Often a particular regulation is introduced especially in Leviticus and sometimes in Numbers, with the words, “this is the law.” The law often is associated with a book. In most instances what is written or found in the book are the regulations of the law. The emphasis on doing what the law commands, on keeping it, and on obeying what the Lord has prescribed is quite extraordinary. When the word torah occurs in the Old Testament, the emphasis is not on instruction in terms of teaching, as if the word rehearses God’s saving work on behalf of his people. It is quite the contrary. The term torah concentrates on what God requires his people to do: his commands, statutes, and laws.

[WHAT DOES “LAW” MEAN IN THE NEW TESTAMENT?]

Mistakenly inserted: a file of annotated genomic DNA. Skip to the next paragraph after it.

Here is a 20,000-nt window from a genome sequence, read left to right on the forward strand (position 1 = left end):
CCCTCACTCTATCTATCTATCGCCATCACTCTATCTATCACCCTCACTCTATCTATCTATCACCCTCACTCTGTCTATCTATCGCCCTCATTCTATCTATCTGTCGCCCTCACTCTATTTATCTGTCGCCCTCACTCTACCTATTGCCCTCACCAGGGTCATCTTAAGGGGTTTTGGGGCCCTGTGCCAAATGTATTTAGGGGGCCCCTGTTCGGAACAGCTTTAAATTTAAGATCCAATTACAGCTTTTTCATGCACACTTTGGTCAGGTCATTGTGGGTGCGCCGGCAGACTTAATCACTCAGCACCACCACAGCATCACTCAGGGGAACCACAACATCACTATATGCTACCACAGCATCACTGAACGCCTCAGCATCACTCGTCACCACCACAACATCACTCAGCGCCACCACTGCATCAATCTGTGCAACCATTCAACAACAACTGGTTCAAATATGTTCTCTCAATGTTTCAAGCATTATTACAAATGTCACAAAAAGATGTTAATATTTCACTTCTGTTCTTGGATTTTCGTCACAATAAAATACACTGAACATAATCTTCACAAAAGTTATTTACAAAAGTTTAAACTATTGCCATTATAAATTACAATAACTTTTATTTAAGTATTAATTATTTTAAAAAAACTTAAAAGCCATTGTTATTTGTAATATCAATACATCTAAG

The use of the term law (nomos) in the New Testament is comparable. In some instances the word law refers to the Old Testament Scriptures, and the focus is on the Pentateuch: “the Law and the Prophets” (Matt. 5:17; 7:12; 22:40; Luke 16:16; 24:44; John 1:45; Acts 13:15; 24:14; 28:23; Rom. 3:21; cf. Matt. 11:13). In some texts “Law” alone seems to refer broadly to the Old Testament Scriptures (Matt. 22:36; Luke 10:26; John 7:49; 10:34; 12:34; 15:25; 1 Cor. 9:8–9; 14:21, 34; Gal. 4:21), though in some of these texts a particular precept from the Mosaic law may be in view as well (John 7:49; 1 Cor. 9:8–9; 14:34). Nevertheless, in the New Testament, as we saw in the Old Testament, the term law most often refers to what is commanded in the Mosaic law. Matthew speaks of every “iota” and “dot” of the law (Matt. 5:18), and it is clear from the next verse that he is referring here to the “commandments” found in the law (Matt. 5:19). Elsewhere Matthew considers particular matters commanded in the law (Matt. 22:36; 23:23). Similarly, Luke often uses the word law to refer to what is prescribed in statutes (Luke 2:22, 23, 24, 27, 39; Acts 23:3) or uses the term to refer collectively to what is commanded in the Sinai covenant (Acts 6:13; 7:53; 13:39; 15:5; 21:24; 22:3, 12; 25:8). Similarly, when John does not use the word law to refer to the Pentateuch or the Scriptures, he uses it to refer to the Mosaic law (John 7:19, 23, 51; 8:17; 19:7).